Take Another Look at Solving the Deficit
The debate on the California deficit goes something like this: The Republicans say any tax increase is unnecessary – “all that is needed is to cut government waste.” Clearly, there are working people out there, stretched financially, who hope this is true. The problem is that most of the “government waste” the Republicans actually want to cut is really the programs these same workers depend on. Educating their kids or the safety net for hard times or their very jobs if they provide public services to the rest of us.
For their part, the Democrats oppose these cuts pointing out correctly how necessary most of these programs are. Instead they want to extend taxes. The problem is that the taxes they actually get behind fall heaviest on these same financially stretched workers.
Enter Gov. Brown. “Everything is on the table,” he say,s and we all must sacrifice. His solution – some cuts, some taxes, but again the bulk falls directly on working people and the poor. He says this is the only alternative and wants a special election to get us to sign on.
We are being put in a classic bind – heads we lose, tails they win. Who exactly the ‘we’ is and the ‘they’ are is crucial to understanding the charade being played out in front of our eyes.
The ‘we’ is the vast majority of Californians who didn’t make out like bandits during the housing bubble, but have been paying for its collapse with overwork and retirement insecurity, unemployment or furloughs, escalating college costs, foreclosures, deteriorating schools and draconian cuts to desperately needed services. We had nothing to do with creating the crisis, but we sure are paying for it.
The ‘they’ on the other hand are the super rich, the top 1%, whose income more than doubled* in the 12 years leading up to the collapse. Their vast wealth provides ample cushion for any bumps in the road and enables them to make big campaign contributions to both Parties. For 2007 the average adjusted gross income of the top 1% was $1,832,123* (1.8+ million dollars).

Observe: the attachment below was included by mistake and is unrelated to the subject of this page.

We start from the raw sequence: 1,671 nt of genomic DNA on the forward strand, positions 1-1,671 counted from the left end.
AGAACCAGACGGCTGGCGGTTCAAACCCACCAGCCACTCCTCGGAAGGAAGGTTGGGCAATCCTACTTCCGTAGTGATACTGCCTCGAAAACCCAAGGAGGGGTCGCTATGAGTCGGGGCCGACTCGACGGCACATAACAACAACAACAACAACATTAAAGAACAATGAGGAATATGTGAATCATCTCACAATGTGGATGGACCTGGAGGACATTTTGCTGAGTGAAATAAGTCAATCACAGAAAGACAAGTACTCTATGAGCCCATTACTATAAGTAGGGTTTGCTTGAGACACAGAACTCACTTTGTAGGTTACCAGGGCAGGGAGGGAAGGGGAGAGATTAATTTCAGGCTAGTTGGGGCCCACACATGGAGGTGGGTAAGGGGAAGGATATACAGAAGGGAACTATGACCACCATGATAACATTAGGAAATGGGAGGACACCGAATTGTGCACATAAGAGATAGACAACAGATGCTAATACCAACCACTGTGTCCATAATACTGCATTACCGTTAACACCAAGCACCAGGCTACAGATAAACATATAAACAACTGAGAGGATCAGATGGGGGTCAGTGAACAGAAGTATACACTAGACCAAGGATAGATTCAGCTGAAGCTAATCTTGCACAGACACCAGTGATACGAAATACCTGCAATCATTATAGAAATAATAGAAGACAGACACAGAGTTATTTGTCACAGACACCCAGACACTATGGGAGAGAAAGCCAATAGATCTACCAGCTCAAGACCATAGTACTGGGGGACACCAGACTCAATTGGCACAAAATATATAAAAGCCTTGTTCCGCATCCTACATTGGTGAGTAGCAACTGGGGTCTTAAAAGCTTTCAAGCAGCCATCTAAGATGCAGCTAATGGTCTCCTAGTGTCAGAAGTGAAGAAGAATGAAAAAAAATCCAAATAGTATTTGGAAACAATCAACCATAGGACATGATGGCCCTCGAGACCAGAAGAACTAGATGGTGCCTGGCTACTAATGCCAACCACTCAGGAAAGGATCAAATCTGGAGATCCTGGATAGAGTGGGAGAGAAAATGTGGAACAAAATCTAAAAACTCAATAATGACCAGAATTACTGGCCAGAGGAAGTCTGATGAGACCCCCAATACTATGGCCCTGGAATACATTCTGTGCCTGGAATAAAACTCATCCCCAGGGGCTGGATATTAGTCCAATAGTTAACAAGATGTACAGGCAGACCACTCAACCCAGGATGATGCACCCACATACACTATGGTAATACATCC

The solution that won’t be on the table, if Gov. Brown, the Democrats and Republicans get their way, is the most sensible proposal of all – tax the super rich to pay off the deficit. It is about time they shared in the sacrifice.
Take a look at the numbers: 150,000 (1% of tax payers) times $1.8 million (their average income) equals $274 billion. Tax that by an additional 10% and you have over $27 billion – wiping out the deficit.
The fairness is clear. They have benefited way more than 10% from the Bush tax cuts to dividends and capital gains - where they, not us, make their money. Their income has been on a tear. In 2007 the average income of the top 1% increased $128,261* – more than 2/3rds of what a 10% tax would cost them. Compare that to the average middle income taxpayer. Our income increased only $180 that year - the sales tax increase alone wiped that out three times over.
The inescapable fact is they can easily afford it while most of us are tapped out or are about to be pushed over the edge with further service cuts. We don’t need fewer teachers in our schools or less home care for our elderly just so the ultra rich can pad their bank accounts.
It is up to us to push for better solutions than the ones we are being sold. Educate each other. Talk to your neighbors, co-workers, or fellow students. Bring it up at church and at the union. Show them the facts. It is only fair that the super rich pay their share.
Steve has spent the last 30 years raising a family and being a community activist in his east Oakland flatlands neighborhood – organizing block parties, being a friend to the youth, fighting foreclosures, and focusing on violence prevention. Steve says “Even in the best of times the flatlands is shortchanged and now with the crisis they want to take more away. It is time to fight back”.
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